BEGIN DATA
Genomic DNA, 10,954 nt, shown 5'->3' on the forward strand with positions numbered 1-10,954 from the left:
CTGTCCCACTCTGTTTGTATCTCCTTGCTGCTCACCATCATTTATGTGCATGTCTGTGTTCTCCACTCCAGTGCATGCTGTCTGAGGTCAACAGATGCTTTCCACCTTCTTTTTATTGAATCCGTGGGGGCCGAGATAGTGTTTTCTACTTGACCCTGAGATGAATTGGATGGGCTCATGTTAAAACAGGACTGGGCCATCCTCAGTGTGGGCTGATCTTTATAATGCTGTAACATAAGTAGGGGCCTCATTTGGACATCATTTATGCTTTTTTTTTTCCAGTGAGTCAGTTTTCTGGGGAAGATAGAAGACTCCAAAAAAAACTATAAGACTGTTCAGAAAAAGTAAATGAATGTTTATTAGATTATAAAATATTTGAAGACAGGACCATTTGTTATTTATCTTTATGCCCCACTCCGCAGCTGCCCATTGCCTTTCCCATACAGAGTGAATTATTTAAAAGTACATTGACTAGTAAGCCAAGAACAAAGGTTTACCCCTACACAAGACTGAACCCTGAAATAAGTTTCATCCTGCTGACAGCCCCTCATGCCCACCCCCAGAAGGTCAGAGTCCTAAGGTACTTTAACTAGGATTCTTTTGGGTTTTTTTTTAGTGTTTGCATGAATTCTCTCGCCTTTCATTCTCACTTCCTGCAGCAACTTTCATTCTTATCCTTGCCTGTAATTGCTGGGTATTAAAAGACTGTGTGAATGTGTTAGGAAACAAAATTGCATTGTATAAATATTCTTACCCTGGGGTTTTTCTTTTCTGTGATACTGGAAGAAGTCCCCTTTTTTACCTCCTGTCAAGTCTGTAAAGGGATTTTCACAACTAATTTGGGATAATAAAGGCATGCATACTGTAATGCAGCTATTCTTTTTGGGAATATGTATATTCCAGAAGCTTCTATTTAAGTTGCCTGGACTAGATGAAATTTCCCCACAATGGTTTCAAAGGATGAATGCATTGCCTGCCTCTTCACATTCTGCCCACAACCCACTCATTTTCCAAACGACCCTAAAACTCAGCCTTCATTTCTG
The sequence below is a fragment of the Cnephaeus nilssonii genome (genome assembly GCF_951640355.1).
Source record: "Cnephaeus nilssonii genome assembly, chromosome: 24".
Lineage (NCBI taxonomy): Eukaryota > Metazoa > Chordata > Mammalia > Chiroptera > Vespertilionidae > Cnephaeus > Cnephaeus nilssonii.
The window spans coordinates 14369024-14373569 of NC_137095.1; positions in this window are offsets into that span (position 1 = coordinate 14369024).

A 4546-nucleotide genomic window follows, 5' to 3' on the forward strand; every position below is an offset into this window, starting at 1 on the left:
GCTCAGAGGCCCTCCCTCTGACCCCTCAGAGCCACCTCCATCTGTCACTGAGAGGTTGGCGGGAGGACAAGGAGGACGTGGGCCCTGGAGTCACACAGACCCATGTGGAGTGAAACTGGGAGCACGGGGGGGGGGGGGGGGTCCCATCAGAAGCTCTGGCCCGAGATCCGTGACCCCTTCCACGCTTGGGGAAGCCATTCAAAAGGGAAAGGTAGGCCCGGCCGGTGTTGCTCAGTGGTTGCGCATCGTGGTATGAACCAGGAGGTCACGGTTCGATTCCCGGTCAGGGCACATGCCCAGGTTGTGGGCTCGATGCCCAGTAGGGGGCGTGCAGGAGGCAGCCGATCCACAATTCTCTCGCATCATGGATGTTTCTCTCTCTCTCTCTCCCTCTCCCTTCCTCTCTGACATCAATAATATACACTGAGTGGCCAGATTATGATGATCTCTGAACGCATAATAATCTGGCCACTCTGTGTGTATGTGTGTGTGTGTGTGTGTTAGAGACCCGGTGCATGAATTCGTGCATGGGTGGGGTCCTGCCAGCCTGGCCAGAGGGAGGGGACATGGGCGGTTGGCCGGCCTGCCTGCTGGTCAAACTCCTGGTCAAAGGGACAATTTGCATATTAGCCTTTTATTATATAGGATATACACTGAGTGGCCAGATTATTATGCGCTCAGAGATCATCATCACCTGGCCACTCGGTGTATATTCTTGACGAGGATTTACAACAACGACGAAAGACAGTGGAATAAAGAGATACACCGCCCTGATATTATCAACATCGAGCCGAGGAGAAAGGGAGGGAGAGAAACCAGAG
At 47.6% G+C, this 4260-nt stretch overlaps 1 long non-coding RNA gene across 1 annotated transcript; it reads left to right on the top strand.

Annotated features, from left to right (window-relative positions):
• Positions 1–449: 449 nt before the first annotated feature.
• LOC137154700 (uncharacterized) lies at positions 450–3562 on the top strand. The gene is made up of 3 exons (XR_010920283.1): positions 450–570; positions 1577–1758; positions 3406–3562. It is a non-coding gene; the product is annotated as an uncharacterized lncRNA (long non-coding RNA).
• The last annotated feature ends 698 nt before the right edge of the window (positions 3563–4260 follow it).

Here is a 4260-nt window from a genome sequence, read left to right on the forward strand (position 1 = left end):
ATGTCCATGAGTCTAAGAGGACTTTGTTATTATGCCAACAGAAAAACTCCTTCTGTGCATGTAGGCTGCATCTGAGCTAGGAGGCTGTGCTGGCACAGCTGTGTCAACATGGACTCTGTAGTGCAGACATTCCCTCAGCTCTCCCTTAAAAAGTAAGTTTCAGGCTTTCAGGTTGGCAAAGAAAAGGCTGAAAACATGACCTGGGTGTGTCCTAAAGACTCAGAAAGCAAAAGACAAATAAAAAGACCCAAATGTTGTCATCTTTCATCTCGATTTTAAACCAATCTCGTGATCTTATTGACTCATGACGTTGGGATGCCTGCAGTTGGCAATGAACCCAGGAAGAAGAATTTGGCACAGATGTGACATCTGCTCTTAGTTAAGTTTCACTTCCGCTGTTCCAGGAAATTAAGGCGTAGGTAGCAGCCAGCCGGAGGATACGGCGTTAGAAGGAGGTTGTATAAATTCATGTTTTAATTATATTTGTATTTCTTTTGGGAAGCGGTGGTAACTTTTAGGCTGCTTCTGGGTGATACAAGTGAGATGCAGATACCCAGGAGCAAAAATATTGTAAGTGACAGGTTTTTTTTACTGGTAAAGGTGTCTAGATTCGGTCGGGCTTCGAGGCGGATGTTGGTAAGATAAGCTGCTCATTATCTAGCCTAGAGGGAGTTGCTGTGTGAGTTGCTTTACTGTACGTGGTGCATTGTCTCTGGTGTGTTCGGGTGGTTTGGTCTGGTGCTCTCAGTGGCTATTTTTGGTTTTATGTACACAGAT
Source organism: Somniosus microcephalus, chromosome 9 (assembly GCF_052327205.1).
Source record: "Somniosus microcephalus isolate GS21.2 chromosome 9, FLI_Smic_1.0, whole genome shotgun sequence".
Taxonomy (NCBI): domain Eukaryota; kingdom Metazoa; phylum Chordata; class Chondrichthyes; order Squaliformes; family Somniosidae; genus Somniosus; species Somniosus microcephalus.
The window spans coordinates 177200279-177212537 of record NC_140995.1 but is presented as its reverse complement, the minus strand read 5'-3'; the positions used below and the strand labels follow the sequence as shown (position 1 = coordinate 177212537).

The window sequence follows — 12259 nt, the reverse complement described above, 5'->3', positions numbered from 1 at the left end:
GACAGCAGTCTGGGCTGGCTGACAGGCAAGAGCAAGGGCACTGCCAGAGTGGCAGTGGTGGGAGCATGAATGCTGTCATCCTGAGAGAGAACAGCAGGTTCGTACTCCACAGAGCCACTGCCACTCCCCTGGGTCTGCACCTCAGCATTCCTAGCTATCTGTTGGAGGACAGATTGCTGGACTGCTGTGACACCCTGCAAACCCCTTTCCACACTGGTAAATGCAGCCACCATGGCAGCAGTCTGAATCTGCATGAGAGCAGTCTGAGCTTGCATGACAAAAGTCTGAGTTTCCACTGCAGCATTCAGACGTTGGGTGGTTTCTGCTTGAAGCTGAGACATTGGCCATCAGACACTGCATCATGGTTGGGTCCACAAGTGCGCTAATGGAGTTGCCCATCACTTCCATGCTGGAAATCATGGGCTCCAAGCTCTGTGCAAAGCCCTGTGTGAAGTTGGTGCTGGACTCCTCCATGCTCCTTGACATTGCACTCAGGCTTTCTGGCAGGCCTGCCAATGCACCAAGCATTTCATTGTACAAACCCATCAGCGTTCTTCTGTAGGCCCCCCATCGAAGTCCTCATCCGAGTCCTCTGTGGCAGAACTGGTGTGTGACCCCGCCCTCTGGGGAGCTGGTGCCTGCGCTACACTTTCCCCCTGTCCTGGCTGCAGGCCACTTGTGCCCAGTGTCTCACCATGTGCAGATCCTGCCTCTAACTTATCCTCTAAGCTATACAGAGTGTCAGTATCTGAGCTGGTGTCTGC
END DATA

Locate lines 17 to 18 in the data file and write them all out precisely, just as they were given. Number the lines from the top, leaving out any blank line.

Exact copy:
Source record: "Somniosus microcephalus isolate GS21.2 chromosome 9, FLI_Smic_1.0, whole genome shotgun sequence".
Taxonomy (NCBI): domain Eukaryota; kingdom Metazoa; phylum Chordata; class Chondrichthyes; order Squaliformes; family Somniosidae; genus Somniosus; species Somniosus microcephalus.